These are "rorbu" cabins: old fisherman wooden houses placed on rocks and built on wooden poles upon the fjord waters.
This image witnesses the preservation of wood culture.
This Norwegian traditional type of seasonal house is normally located in the Lofoten islands.The buildings are built on land with the one end on poles in the water, allowing easy access to vessels. With its bright red paint, the rorbu is a great example of local architecture.The first rorbuer were built from wood, they consisted of one room for living/sleeping, and a secondary room for the storing of tools and supplies.
The first Rorbu cabins in Lofoten were commissioned by King Øystein in 1120 as housing for the fishermen during the Lofoten fishing season.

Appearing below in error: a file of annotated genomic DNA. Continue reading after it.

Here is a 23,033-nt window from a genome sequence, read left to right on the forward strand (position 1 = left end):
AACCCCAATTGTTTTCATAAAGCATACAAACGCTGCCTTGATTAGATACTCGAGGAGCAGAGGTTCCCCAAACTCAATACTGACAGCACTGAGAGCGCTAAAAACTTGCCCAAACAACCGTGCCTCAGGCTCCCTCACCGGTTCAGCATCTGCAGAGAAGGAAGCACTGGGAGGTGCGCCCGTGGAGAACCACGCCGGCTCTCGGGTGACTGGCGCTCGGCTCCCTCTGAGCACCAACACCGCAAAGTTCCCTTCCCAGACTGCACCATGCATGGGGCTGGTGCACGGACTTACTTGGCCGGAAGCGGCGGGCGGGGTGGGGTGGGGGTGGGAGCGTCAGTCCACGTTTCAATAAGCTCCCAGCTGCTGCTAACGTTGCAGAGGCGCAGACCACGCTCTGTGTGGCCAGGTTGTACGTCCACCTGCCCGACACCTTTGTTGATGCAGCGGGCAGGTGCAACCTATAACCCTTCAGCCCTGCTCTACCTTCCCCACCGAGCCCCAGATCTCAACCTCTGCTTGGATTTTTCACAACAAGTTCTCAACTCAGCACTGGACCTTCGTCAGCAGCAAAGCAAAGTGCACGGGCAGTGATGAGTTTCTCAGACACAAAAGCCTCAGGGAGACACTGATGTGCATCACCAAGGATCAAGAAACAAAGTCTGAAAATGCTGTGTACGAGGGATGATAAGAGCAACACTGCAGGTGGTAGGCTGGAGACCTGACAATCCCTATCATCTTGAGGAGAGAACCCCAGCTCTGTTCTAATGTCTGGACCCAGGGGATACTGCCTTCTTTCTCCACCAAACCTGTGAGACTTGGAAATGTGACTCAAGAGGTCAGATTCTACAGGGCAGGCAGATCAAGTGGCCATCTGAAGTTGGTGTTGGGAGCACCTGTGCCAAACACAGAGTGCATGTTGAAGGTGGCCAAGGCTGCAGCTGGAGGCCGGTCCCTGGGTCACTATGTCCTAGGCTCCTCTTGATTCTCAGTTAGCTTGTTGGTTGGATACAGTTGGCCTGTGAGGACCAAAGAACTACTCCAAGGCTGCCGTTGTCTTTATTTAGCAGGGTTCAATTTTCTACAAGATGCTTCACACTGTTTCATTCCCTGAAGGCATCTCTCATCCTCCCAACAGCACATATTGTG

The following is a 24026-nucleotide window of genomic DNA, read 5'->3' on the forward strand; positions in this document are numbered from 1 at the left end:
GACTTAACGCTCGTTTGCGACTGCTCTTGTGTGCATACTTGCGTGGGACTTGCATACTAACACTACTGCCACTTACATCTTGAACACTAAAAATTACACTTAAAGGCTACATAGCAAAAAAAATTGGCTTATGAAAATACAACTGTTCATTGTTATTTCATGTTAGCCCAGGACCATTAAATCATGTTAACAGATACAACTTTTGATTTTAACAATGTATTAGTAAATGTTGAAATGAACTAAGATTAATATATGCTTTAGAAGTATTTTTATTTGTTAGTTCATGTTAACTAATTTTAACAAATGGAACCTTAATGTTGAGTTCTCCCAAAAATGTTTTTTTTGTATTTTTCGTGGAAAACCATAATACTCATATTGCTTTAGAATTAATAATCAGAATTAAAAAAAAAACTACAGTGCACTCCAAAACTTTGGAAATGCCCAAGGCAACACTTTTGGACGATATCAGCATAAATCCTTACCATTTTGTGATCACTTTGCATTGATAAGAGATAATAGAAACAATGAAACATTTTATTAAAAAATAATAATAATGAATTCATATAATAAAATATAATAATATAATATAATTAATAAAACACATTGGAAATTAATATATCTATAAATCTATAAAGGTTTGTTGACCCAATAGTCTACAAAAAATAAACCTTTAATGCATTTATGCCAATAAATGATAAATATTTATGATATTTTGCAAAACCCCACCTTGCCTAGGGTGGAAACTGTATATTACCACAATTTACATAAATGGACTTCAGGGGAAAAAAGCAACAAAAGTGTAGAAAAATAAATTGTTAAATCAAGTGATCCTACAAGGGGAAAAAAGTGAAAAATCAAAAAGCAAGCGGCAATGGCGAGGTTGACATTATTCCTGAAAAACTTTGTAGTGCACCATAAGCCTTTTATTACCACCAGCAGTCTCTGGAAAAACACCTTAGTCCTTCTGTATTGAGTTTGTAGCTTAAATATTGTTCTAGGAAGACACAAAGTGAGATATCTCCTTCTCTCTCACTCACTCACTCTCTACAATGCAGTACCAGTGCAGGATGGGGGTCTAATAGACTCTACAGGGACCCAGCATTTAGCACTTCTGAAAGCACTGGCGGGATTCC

In the old days, when fishing boats were open vessels without shelter from the elements, fishermen’s cabins were an absolute necessity providing a few hours of relief from the intensely demanding weather and were a refuge for the exhausted fishermen.
These historic cabins are reminders of a time that has now gone by, for the most part.
Nowadays, fishing is still important to the economy (you can see codfish drying on wooden racks in many of the small villages) but tourism contributes more and more dollars to Lofoten every year.So many rorbuer have been converted to tourist accommodations and used for different purposes.If you like the warmth of natural wood, then you’ll love Lofoten’s rorbuer.
Photo taken in Mortsund in my summer holiday 2007